Alice’s Adventures in Wonderland by Lewis Carroll

I have just finished listening to ‘Alice’s Adventures in Wonderland’ by Lewis Carroll and I just could not stop myself from writing its review.

In a way, there is hardly anything new I can write about the present book, as it was written in 1865 by a famous English author, and ever since it has been one of the most widely read fantasy, enjoyed both by children and adults. And, since it has been around for one and a half century, almost each and every word of it has been discussed in detail by critics and fans.

However, Alice’s Adventures in Wonderland, is special for me, as this is my first audio-book. Yes, as I said in the opening line, I have just finished listening to an entertaining Librivox recording, with fantastic voice modulation and perfect intonation, that transported me into a dream world.

The story is quite simple. Young Alice is sitting idle in a garden, getting bored, as is inevitable for a small kid, who has no companions to play with. All of a sudden, she notices a white rabbit, rushing through bushes, mumbling to itself. Alice has never seen a talking rabbit before, and is flabbergasted by its strange behaviour. The rabbit enters a hole, and Alice follows it in great hurry and ends up falling in a rabbit hole that is several miles deep. At the end of the fall, she finds herself in a fantasy land, where creatures talk like human beings, have animated discussions, hold court and even execute prisoners. As Alice wanders through this fantasy land, Carroll creates a wonderful fantastical story spanning twelve chapters and 73.1 MB of sheer fun, I had for some hours.

Well, Alice in Wonderland is, of course, a delicate dream, that most of us imagined as kids, but as soon as we grew up, we got ashamed of our immaturity and quickly brushed off as unreal and fanciful, an idle pastime. If I had read the present book as a child, I would have probably approached the story with unlimited imagination and unsolicited trust of an impressionable mind, considering every character to be as real as my family and certainly be happy to listen to a great bed time story.

But, sadly, I am a few decades too late in getting to know Lewis Carroll’s Wonderland. And, despite my best efforts, I commenced with a rigid mindset and limited understanding of an evolved, battered intellect! So, the moment, I began listening to the story, I felt that this fictional non-sense is much deeper and complex than a simple fairy tale. There is a hidden moral at every stage of the story, which hits hard at our superiority complexes, our biased feeling towards fellow beings and unintended cruelty, we all indulge in. I found the story a shining mirror, presenting our true reflections.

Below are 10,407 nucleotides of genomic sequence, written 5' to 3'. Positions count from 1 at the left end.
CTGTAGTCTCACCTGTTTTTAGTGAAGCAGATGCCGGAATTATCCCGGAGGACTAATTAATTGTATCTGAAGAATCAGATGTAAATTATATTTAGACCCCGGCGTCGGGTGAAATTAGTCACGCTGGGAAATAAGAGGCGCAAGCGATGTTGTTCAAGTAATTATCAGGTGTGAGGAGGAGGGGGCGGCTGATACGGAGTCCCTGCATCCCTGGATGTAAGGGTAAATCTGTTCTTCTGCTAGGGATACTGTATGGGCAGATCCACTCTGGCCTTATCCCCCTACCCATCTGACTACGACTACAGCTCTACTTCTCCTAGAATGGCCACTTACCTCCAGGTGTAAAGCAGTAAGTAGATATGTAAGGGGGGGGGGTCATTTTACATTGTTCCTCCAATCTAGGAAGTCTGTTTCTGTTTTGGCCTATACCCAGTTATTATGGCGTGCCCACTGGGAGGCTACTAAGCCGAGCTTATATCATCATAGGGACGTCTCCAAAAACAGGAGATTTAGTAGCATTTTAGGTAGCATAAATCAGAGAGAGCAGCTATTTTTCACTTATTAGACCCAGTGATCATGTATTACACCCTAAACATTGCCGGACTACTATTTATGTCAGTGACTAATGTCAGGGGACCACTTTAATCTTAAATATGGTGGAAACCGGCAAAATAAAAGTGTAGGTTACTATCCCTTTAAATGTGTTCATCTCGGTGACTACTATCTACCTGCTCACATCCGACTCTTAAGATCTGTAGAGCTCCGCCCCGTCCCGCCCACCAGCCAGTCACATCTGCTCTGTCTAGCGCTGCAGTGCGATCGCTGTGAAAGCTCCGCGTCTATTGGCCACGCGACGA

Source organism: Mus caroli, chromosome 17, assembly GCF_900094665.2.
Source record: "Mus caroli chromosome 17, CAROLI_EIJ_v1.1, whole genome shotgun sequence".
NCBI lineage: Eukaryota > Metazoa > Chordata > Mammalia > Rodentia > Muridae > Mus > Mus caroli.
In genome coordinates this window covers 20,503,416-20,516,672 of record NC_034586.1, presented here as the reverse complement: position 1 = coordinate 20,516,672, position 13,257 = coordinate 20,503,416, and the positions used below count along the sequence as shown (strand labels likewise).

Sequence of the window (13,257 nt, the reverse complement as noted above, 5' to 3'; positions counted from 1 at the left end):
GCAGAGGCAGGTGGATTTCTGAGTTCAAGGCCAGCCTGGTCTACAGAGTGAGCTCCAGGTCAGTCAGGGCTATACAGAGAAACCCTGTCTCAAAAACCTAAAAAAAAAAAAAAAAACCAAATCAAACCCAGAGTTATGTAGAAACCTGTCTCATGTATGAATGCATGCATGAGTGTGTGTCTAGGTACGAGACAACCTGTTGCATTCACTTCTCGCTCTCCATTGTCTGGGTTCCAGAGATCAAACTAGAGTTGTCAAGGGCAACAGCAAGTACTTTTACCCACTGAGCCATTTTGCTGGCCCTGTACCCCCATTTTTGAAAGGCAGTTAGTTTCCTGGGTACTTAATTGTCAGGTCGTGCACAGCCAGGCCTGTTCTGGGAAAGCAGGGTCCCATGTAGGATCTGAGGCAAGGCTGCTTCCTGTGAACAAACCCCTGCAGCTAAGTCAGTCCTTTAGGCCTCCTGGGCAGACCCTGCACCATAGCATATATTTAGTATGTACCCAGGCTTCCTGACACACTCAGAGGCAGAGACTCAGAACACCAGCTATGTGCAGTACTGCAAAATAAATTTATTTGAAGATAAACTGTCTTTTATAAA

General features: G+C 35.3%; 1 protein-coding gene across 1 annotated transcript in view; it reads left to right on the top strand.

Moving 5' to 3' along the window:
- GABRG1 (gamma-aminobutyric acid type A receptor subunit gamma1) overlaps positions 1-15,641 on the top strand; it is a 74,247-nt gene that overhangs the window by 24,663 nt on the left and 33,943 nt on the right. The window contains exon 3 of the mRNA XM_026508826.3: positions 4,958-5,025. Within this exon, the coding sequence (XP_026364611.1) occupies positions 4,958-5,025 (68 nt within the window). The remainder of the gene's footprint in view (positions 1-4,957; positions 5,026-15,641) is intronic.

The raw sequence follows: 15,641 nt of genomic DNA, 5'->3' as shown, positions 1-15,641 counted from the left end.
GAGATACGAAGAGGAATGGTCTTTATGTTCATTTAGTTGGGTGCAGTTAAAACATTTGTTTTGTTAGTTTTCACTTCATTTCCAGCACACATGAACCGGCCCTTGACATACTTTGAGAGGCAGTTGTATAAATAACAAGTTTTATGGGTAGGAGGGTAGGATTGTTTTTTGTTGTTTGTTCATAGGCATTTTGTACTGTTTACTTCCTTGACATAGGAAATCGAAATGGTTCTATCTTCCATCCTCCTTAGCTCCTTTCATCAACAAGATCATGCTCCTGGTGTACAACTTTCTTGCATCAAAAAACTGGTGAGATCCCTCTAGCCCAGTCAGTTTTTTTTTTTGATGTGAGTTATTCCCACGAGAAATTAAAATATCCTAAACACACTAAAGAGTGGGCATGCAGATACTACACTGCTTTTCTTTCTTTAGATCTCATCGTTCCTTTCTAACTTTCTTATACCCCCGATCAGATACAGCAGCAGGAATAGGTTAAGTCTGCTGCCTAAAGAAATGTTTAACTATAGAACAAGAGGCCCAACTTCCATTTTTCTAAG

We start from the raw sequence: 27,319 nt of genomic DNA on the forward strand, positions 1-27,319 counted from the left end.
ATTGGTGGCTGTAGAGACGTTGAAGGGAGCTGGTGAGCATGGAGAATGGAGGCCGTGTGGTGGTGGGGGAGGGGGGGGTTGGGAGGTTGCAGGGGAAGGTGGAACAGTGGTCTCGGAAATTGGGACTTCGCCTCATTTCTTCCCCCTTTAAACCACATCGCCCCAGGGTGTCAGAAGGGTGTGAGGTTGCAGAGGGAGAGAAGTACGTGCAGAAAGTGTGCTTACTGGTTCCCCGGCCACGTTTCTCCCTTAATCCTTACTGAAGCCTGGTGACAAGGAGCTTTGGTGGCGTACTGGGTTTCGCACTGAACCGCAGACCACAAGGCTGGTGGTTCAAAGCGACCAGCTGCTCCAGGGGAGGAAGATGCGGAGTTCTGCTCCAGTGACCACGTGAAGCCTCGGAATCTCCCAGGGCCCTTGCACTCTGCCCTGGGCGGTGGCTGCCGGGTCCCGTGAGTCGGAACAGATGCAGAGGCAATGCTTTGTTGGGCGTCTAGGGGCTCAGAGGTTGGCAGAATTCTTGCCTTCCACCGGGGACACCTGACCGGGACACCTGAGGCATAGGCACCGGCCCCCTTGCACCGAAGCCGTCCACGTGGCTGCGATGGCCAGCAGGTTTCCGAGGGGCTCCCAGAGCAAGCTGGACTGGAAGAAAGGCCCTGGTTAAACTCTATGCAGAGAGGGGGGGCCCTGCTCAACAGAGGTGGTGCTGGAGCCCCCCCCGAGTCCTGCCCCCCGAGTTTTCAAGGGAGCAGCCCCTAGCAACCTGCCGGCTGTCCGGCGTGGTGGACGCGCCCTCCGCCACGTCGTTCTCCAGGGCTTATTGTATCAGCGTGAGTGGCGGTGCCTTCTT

In the very first chapter, I could visualize a young English girl, who struggles to retain her stiff upper lip, as she wanders through the unknown land. As Alice coolly falls down the rabbit hole, she shows off her knowledge of Maths and her good sense of resisting temptations of food and drink. However, soon, her notions of superiority takes a nose dive as she finds herself to be surrounded by self created miseries, drowning in the pool of her own tears! And, immediately afterwards, she hurts a rat unintentionally, by indulging in careless talk.

In the next chapter, Alice meets a Duchess, who is mistreating her baby, calling it a pig. The girl berates the evil woman, and carefully holds the baby in her own arms. But, soon she realizes to her utmost surprise that the baby is indeed a pig, and abandons it without bothering for its life for even a second. Well, she does not react very differently from us adults, who sympathize with poor and downtrodden, but the moment their responsibility fall on our own shoulders, we abandon all charity and show our true colors!

The story is full of such hard hitting though well concealed sarcasm, but it is also rich in logic and reasoning, particularly, the story of Hatter, March Hare and Doormouse. The time has stopped for these creatures and they are always philosophizing on small wonders of life, all the time enjoying tea and bread. They pose some nonsensical questions to Alice, which though appear senseless, but are indeed a great example of ‘Tarka, Vitarka and Kutarka’

The story also focused on unreasonable, irresponsible behaviour of authorities, brilliantly portrayed through King and Queen of Hearts ( of a pack of cards) who are over eager to execute commoners, without bothering to conduct a thorough inquiry. It was hilarious to know that some gardeners were trying to paint white roses a bright red color, just to please the queen and are ordered to be executed, at a whimsical thought. The incident smacked of bureaucratic blunders, which are often brushed under the carpet. Lewis Carroll also dwelled on the incompetence of Jury members and exposed the weak Judiciary and selfish Executives, who are more concerned about scoring a personal point, than working for the betterment of public or arriving at right decisions.

So, in a way, I found Alice in Wonderland, a pseudo fantasy. As Charles Lutwidge Dodgson wrote under a pseudonym of Lewis Carroll, I feel he also crafted this hard hitting political and social satire under the sweet disguise of a fantasy tale. I believe Alice’s Adventures in Wonderland, is scathingly real, touching many burning issues, that are as relevant today as they were in 1865. It is a great story by a mastermind, which is enjoyable for kids and thought prvoking for adults! A good read, indeed.

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